The initiation of PCA, in normal course, conveys to the general public that RBI is alert and is carefully monitoring the vital parameters of the respective sick bank, so that taxpayers’ good money is not wasted on bad money in the troubled banks. It also inspires confidence in the existing depositors that their bank is attracting attention of the specialists and would soon recover completely.

In sharp contrast, in case of an epidemic, initiation of PCA on an ad hoc basis, regularly, would imply lack of investigation, analysis and preparation by the regulator. The extensive research department of RBI, and liberally-funded CAFRAL (research institution of RBI) with extensive programme for foreign visitors, probably would have already examined the ailment in depth by now, given that the stressed banks have been showing grim symptoms for nearly half a decade. It will be helpful for market analysts if such research is placed in public domain to inspire confidence in steps being initiated by RBI.

Further, there is a need to examine whether similar standards for invoking PCA and levels for capital adequacy and profitability should be applicable to all types of commercial banks when performance, illustratively, in terms of priority sector, loan portfolio and Pradhan Mantri Jan-Dhan Yojana differs. Also, in case one bank is placed under PCA, then only the credibility of that specific bank is impacted, but when more than half of PSBs are placed under PCA, not only the rating of the country, with impact on exchange rates and risk premium, but also the capability and capacities of the regulator itself get suspected.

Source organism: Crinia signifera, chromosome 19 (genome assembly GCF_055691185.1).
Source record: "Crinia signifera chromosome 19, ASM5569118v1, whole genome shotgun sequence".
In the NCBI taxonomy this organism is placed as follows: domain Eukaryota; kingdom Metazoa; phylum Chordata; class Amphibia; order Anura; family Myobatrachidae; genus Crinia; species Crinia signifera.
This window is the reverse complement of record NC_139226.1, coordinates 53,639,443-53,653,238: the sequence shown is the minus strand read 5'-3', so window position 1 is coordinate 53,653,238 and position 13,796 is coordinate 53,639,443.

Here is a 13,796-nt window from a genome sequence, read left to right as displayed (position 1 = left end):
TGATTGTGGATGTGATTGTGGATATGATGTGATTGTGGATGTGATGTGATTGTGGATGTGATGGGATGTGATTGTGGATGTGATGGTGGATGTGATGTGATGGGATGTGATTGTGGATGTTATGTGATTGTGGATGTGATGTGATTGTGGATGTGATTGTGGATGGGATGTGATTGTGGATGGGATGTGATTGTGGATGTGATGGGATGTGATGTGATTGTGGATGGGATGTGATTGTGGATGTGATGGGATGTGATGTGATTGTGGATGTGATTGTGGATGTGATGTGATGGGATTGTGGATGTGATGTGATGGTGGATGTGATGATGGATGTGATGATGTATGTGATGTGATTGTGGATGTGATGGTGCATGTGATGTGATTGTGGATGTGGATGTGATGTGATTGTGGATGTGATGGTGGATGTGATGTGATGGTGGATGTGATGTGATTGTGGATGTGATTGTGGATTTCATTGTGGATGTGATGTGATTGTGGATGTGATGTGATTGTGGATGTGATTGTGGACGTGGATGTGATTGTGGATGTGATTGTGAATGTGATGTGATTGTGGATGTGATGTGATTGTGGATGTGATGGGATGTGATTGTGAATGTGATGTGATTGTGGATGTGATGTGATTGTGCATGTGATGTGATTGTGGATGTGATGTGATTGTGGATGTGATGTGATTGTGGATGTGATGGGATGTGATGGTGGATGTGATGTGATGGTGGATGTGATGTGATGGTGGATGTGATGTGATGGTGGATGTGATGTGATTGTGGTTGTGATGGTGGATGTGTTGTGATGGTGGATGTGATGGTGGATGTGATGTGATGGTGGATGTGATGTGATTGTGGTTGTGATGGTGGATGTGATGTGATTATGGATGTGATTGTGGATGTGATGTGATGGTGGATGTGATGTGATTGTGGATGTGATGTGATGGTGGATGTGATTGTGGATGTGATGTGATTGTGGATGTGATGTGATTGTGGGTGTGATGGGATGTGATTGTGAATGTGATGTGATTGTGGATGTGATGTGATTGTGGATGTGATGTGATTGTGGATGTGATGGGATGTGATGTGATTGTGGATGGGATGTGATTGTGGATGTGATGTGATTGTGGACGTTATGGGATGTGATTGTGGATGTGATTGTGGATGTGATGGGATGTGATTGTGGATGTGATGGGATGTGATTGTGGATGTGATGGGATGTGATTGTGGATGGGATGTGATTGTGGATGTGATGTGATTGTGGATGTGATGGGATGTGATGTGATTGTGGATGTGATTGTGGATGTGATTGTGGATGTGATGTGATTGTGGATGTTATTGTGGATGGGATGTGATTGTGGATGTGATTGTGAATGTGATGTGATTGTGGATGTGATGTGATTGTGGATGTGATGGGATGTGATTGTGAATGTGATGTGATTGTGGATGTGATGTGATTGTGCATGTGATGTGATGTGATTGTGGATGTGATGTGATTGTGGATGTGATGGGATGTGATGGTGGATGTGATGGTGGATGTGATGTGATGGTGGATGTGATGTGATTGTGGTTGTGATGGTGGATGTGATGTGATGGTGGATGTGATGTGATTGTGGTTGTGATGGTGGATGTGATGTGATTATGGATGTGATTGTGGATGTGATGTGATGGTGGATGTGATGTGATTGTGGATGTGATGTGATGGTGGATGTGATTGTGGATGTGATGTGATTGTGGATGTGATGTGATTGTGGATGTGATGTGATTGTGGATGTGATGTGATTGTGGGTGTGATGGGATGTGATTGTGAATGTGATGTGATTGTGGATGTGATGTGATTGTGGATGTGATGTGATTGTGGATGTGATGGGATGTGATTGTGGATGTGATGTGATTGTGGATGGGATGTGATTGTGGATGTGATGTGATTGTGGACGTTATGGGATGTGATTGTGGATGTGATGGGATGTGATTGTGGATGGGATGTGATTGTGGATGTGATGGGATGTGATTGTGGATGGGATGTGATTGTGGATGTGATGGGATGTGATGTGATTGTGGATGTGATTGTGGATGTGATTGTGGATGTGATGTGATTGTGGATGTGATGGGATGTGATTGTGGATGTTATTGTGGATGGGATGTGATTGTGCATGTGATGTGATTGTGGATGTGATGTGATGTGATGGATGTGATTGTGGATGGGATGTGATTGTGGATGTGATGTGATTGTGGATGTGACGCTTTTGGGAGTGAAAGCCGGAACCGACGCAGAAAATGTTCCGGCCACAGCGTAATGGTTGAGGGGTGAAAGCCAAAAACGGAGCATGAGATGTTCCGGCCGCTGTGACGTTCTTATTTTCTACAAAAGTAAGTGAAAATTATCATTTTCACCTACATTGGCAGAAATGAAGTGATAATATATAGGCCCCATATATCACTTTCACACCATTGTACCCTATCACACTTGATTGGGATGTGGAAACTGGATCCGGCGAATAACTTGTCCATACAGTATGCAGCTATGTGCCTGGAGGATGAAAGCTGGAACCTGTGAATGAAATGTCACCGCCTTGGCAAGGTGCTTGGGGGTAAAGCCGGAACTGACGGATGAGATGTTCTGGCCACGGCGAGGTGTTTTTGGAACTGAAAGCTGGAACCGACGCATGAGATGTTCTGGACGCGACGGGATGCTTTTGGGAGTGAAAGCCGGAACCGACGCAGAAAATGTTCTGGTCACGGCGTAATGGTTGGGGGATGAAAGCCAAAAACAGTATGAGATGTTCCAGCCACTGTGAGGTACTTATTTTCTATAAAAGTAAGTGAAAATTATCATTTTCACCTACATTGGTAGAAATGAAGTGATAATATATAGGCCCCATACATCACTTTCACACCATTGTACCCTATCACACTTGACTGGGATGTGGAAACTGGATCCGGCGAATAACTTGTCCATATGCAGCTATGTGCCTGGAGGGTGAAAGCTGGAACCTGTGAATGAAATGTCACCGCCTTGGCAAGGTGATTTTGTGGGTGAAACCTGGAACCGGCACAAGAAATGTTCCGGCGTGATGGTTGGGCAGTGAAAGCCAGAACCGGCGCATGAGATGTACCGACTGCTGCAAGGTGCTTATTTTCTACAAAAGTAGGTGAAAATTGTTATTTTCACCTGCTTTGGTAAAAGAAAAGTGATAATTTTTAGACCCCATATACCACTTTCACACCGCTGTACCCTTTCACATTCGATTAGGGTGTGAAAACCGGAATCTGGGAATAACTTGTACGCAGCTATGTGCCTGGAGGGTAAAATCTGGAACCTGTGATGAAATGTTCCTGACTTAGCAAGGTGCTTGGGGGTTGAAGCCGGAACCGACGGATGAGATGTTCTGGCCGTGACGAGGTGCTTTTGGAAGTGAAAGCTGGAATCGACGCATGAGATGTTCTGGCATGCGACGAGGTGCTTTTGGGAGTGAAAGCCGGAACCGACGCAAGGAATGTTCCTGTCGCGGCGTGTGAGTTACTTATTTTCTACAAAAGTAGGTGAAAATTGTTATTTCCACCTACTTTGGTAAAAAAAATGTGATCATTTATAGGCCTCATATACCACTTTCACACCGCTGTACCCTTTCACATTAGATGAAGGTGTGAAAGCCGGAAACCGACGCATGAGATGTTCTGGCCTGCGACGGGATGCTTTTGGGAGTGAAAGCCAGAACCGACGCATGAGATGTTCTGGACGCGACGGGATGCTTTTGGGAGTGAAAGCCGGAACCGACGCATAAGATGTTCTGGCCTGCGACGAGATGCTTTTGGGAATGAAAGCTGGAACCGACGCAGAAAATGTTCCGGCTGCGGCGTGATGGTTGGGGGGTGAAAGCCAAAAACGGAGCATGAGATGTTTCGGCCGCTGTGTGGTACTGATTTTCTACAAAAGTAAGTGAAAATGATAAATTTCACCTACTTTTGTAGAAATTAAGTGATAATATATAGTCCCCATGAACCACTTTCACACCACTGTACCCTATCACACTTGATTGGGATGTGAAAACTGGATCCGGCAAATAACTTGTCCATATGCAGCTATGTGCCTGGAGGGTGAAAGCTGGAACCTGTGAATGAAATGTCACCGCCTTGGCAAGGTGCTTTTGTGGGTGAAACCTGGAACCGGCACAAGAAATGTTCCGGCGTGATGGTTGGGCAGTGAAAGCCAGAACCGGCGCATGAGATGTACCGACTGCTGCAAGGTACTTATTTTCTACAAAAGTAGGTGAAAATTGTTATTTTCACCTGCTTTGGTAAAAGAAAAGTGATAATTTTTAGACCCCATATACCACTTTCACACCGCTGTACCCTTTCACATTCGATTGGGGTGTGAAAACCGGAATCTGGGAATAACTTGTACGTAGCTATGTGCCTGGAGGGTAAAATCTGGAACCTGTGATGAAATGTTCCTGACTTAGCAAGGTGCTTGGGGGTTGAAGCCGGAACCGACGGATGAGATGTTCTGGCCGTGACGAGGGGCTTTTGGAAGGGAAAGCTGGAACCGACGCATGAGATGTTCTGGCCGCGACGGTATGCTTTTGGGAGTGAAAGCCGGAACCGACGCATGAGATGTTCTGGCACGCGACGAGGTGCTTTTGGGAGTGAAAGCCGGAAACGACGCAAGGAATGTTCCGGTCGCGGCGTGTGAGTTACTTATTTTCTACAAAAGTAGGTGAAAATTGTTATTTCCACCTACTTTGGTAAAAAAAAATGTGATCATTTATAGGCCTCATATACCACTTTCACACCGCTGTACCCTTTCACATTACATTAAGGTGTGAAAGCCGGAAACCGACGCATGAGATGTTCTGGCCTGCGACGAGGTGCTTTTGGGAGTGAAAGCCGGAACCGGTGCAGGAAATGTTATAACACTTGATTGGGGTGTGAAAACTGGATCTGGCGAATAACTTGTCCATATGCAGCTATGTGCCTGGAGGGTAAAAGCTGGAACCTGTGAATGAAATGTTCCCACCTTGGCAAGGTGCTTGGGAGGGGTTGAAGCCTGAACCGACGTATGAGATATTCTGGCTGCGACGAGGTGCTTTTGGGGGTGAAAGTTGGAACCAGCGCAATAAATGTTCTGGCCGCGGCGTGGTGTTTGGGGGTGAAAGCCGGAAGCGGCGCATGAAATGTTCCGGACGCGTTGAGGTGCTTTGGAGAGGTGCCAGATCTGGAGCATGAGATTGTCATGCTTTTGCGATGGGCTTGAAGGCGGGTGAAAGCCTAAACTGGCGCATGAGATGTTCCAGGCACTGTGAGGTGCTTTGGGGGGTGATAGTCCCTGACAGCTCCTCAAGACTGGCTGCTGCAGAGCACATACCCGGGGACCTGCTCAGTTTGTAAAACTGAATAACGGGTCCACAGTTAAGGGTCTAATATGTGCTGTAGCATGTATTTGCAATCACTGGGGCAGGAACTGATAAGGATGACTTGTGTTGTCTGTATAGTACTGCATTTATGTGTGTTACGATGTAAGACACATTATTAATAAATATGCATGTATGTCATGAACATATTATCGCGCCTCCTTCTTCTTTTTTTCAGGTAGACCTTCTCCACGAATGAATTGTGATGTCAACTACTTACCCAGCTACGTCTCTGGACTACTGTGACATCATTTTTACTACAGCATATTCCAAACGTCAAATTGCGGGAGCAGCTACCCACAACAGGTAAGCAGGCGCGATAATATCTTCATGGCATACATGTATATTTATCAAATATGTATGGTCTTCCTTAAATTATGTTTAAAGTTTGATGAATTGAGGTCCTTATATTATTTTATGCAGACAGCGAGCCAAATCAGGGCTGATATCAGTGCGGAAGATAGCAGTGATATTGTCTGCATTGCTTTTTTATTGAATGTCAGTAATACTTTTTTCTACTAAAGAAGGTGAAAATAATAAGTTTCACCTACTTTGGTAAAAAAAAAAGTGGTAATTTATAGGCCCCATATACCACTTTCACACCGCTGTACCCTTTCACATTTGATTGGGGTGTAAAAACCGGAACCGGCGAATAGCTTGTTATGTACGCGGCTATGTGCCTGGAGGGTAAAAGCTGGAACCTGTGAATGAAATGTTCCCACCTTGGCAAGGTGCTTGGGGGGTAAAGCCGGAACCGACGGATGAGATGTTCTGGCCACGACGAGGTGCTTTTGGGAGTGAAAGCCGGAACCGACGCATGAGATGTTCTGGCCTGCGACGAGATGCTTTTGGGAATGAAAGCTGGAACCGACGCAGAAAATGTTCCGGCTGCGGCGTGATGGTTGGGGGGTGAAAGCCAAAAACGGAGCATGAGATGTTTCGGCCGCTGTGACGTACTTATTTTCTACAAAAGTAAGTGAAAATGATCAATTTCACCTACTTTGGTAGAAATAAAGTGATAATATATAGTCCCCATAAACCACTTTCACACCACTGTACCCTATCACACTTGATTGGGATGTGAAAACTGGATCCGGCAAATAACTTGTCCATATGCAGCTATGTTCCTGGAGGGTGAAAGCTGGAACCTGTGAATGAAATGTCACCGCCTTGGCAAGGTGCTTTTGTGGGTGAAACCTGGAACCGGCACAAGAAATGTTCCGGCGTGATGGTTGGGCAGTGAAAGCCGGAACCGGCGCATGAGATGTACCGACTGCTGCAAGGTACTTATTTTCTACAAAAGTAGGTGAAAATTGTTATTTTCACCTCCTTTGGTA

There is a need to explore, through a survey-based study of bankers, to identify specific factors that led to this difficult situation, across the spectrum. Only then a credible action plan can be designed and implemented, rather than implementing a PCA plan meant for routine cases. In the absence of an experienced commercial banker in the top management of RBI, to prepare a successful recovery strategy the government may also need inputs from the Indian Banks’ Association (IBA).

In the medium to long term, RBI may like to consider preparing a policy to examine and suggest a course of action when pandemic breaks and many banks suffer from stress concurrently, irrespective of diversified portfolio. Should PCA be invoked then and would it ever be productive when financial tide is low and many commercial banks are barely able to manage staying afloat amongst the rocks? Such an analysis is necessary because, by simultaneously placing many banks under PCA, the general public is impacted with hardships in terms of restrictions in making deposits or borrowings from respective banks. Most importantly, in such a situation, financial inclusion suffers an irrevocable setback and massive public investment in financial literacy and opening of bank accounts goes waste.